4 recipes for cooking with peppers: North Fork Chef

Credit: Aulusgellius Flickr/https://www.flickr.com/photos/muybridge/

Credit: Aulusgellius Flickr/https://www.flickr.com/photos/muybridge/

The Southwestern cooking of Arizona and New Mexico closely resembles the cooking of Mexico. Chiles (or chili peppers) are a large part of these cuisines. Some of the more common peppers are finding their way into our supermarkets as well, as more members of our community have roots in Mexico and other Central American countries.

Chiles are a member of the capsicum genus and there are at least 200 varieties, with over 100 of them originating in Mexico. They vary in size from 1/4 inch to 12 inches. They also vary in heat from very mild to dangerously hot.

The large chiles are generally the mildest. It is the ribs or veins that contain the most capsaicin, the compound that causes the heat. The heat level is measured on the Scoville Scale, a subjective measurement of pungency and a function of capsaicin concentration. Capsaicin is purportedly very good for you, but its primary function is to provide that spicy sensation that can make food very exciting.

A sweet bell pepper registers zero on the Scoville Scale; an Anaheim pepper registers 500-1,000; a poblano, 1,000-3,500; a jalapeño, 2,500-8,000; a serrano, 5,000-23,000; and a habanero, 100,000-350,000.

If you split a pepper and scrape out the veins and seeds, it reduces the heat substantially. The heat is also reduced by cooking. The heat level is an acquired taste and takes a little practice before you come to enjoy these peppers. Be sure to handle hot peppers carefully, keeping them away from your eyes and washing your hands after preparation.

Here are some recipes that I found safe and delicious:

Stuffed Anaheim Peppers
Cut off the tops of 6 Anaheim peppers (or substitute poblano peppers) about 3/4 inch from the top and set tops aside. Using a small spoon, scrape out the veins and seeds.

Cook 1 cup basmati rice in 2 cups salted water until tender, then drain.

Rinse 1 can (15 ounces) of black beans in a colander, then place in a large bowl. Mash with a fork, leaving some of the beans whole. Add to the bowl 1 cup diced fresh tomato, 4 chopped scallions, 4 ounces goat cheese, 3/4 cup sour cream, 1/2 cup chopped cilantro, 1 teaspoon ground cumin, 1/2 teaspoon salt and 1/2 teaspoon pepper. Mix this together with a wooden spoon, then fold in the cooked rice.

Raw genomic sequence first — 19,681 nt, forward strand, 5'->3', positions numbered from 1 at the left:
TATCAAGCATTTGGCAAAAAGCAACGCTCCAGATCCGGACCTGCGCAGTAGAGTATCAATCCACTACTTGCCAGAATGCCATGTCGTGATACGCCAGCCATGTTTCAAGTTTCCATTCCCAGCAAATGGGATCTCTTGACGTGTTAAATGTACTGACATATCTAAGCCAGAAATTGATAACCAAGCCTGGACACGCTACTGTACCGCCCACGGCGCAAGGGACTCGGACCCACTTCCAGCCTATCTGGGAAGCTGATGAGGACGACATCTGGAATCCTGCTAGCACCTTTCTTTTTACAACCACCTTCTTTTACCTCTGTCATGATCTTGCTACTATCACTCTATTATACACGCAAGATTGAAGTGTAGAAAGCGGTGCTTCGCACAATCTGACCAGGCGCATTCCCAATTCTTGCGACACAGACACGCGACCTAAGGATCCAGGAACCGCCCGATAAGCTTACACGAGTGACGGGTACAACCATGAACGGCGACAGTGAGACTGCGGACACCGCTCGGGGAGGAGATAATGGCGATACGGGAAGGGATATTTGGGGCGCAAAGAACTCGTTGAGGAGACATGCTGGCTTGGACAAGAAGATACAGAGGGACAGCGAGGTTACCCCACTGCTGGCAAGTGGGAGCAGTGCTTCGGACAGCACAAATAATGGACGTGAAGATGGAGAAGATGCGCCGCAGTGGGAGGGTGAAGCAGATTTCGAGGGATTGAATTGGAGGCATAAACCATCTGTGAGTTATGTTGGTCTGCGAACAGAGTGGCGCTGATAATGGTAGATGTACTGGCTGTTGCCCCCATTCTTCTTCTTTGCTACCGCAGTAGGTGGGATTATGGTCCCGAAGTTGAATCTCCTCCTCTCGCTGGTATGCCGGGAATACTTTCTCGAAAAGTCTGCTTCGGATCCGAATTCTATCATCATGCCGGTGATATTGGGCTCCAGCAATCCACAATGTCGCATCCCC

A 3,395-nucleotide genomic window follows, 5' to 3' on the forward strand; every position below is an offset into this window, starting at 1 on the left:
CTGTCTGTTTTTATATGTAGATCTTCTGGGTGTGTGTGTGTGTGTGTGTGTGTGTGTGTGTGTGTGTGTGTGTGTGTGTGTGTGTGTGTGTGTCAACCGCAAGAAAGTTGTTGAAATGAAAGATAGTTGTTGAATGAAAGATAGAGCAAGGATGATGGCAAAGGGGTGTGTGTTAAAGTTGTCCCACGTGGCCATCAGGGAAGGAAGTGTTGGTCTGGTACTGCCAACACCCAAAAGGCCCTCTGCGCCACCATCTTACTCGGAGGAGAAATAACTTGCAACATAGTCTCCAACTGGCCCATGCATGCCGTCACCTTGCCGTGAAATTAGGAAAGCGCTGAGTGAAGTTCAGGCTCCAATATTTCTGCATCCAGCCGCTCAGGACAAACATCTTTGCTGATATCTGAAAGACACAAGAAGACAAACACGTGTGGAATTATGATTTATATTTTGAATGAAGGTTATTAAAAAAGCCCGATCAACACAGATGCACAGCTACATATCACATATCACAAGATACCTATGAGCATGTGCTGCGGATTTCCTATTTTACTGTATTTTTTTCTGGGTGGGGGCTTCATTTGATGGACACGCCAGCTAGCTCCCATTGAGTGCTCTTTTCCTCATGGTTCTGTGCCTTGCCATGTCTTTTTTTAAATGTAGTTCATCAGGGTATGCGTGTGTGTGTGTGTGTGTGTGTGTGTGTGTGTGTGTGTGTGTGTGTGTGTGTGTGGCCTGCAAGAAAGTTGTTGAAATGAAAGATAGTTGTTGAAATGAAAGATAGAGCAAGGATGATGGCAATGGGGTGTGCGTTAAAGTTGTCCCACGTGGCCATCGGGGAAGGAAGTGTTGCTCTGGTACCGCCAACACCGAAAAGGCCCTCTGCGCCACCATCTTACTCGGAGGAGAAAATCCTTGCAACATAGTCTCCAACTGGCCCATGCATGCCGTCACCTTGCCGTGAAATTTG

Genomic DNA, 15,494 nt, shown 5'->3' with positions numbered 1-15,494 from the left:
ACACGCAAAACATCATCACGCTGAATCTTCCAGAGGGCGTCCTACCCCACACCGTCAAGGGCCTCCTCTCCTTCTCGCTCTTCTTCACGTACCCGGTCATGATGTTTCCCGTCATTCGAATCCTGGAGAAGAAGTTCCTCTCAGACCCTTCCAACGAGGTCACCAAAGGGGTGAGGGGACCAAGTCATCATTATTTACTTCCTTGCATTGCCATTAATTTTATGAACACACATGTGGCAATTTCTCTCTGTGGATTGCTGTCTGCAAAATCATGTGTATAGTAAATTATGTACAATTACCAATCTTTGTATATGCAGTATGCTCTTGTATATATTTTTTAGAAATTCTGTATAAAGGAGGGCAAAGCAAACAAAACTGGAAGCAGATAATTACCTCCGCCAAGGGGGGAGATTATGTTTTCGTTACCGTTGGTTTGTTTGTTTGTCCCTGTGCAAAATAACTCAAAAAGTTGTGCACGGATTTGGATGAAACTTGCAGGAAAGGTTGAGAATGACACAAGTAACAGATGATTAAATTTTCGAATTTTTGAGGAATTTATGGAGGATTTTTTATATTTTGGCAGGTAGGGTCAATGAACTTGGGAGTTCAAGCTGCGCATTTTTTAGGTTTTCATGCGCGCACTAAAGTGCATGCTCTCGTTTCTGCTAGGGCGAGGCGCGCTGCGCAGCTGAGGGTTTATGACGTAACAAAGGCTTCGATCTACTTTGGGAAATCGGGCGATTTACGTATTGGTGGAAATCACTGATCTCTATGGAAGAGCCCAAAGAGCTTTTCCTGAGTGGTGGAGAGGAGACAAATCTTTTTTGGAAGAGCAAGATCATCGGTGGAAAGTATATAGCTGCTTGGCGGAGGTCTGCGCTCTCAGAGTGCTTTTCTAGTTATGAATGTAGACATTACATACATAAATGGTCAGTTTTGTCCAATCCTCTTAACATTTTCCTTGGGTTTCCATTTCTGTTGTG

Stuff the peppers and place the tops back on them, securing them with toothpicks.

Place on a foil-lined sheet pan and roast in a 425-degree oven for 30 minutes.

Roasted Jalapeño ‘Poppers’
Slice off about 1/3 of 12 green jalapeño peppers lengthwise and scrape out the veins and seeds with a small spoon.

Add to a bowl 4 ounces goat cheese, 4 ounces cream cheese and 4 ounces pepper jack cheese. Break the cheese apart with your hands, then mash together with a wooden spoon.Stir in 1/2 cup chopped cilantro and 1/2 cup finely minced scallions.

Fill the jalapeños with the cheese mixture as full as possible, then place on a foil-lined sheet pan and roast at 425 degrees for 20 minutes.

These are very good by themselves as a passed hors d’oeuvre or as an accompaniment to the above stuffed peppers.

Marinated Flank Steak
Place a 2 1/2-pound flank steak in a shallow casserole.

Combine 2 tablespoons olive oil, 1/2 cup soy sauce, 1/4 cup cider vinegar, 2 teaspoons Mexican oregano, 1/4 cup minced scallions, 2 tablespoons minced garlic, 1 teaspoon Mexican chili powder, 1 teaspoon ground cumin and the zest and juice of 1 lime.

Pour this marinade over the steak and refrigerate for at least 2 hours, turning once.

At service time, dry the steak with a paper towel and grill on a stove-top grill pan or under a broiler to desired doneness. Let rest for 15 minutes before slicing thin against the grain.

Note: I served this steak with the above peppers, placing the steak on top of the leftover pepper stuffing.

Roasted Pepper Sauce
Cut in half lengthwise 1 red bell pepper, 1 orange bell pepper and 1 green bell pepper and remove the veins and seeds. Place them cut side down on a foil-lined sheet pan.

Prepare 3 Anaheim (or poblano) peppers in the same way along with 1 jalapeño pepper.

Peel and cut 1 red onion into 1/4-inch slices.

Place the onions on the sheet pan with all the peppers. Broil them about 3 inches from the coil until they begin to blacken and the skin is blistered. Remove and cover the pan with foil and let rest for 15 minutes.

Place each pepper on a cutting board and scrape the skin off with a paring knife. Dice the bell peppers and the onion and set aside.

Cut up the Anaheim and jalapeño peppers and place in the bowl of a food processor.

Soak 1/2 cup sun-dried tomatoes in hot water for 5 minutes, drain and add to the food processor along with 1 cup chopped cilantro, 1/2 cup parsley, 1 tablespoon minced garlic, the zest and juice of 1 lemon and 1 teaspoon salt.

Process briefly, then add 1/4 cup olive oil in a stream. Remove and keep warm in a saucepan.

(This sauce is very good with broiled cod or grilled chicken breasts.)

Flank steak with a roasted jalapeño popper and a stuffed Anaheim pepper. (Credit: John Ross)

Flank steak with a roasted jalapeño popper and a stuffed Anaheim pepper. (Credit: John Ross)

John Ross